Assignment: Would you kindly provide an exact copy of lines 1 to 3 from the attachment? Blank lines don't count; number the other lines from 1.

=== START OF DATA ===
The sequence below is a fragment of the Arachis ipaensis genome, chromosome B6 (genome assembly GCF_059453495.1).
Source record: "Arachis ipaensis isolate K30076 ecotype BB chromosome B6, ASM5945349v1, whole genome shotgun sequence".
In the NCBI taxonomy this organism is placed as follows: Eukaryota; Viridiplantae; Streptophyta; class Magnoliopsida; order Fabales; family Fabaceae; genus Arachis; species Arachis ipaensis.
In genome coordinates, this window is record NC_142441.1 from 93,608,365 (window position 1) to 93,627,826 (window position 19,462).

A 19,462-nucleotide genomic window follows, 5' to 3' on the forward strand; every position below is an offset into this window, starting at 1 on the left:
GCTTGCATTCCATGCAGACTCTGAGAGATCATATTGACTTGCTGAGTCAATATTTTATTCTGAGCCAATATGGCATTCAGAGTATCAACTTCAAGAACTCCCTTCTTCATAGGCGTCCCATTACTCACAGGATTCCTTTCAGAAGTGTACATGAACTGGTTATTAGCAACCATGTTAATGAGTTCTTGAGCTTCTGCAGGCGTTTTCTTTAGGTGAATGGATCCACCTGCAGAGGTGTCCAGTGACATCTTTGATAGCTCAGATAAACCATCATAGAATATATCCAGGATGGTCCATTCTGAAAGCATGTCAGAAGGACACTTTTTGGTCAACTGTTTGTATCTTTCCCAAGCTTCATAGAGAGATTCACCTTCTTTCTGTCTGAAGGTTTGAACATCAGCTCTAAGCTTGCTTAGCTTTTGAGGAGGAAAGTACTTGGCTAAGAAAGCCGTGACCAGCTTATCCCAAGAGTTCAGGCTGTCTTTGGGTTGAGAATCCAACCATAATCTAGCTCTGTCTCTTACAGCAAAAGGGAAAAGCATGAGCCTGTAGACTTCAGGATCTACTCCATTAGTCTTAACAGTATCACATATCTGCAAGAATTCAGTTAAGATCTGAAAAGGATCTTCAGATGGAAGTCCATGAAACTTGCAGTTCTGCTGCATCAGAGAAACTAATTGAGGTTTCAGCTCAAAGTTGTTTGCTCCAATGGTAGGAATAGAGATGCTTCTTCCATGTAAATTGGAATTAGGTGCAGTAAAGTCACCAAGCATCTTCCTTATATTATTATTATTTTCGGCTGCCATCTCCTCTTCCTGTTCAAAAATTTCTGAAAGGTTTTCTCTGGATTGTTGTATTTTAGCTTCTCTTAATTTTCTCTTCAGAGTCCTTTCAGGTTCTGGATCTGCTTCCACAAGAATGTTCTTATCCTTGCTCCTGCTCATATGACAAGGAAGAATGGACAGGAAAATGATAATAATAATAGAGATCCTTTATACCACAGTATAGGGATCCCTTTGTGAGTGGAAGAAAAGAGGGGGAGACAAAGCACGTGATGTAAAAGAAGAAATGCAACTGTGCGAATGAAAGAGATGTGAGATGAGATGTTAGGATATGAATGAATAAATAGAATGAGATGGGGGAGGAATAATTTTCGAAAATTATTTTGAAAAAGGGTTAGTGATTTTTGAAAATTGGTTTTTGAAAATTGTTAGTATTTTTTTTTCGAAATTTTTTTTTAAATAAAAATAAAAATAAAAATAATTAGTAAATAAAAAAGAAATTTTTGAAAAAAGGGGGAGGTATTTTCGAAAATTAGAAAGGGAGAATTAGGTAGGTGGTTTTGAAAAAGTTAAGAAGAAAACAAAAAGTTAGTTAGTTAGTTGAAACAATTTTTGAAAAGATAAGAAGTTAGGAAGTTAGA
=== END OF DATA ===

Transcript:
The sequence below is a fragment of the Arachis ipaensis genome, chromosome B6 (genome assembly GCF_059453495.1).
Source record: "Arachis ipaensis isolate K30076 ecotype BB chromosome B6, ASM5945349v1, whole genome shotgun sequence".
In the NCBI taxonomy this organism is placed as follows: Eukaryota; Viridiplantae; Streptophyta; class Magnoliopsida; order Fabales; family Fabaceae; genus Arachis; species Arachis ipaensis.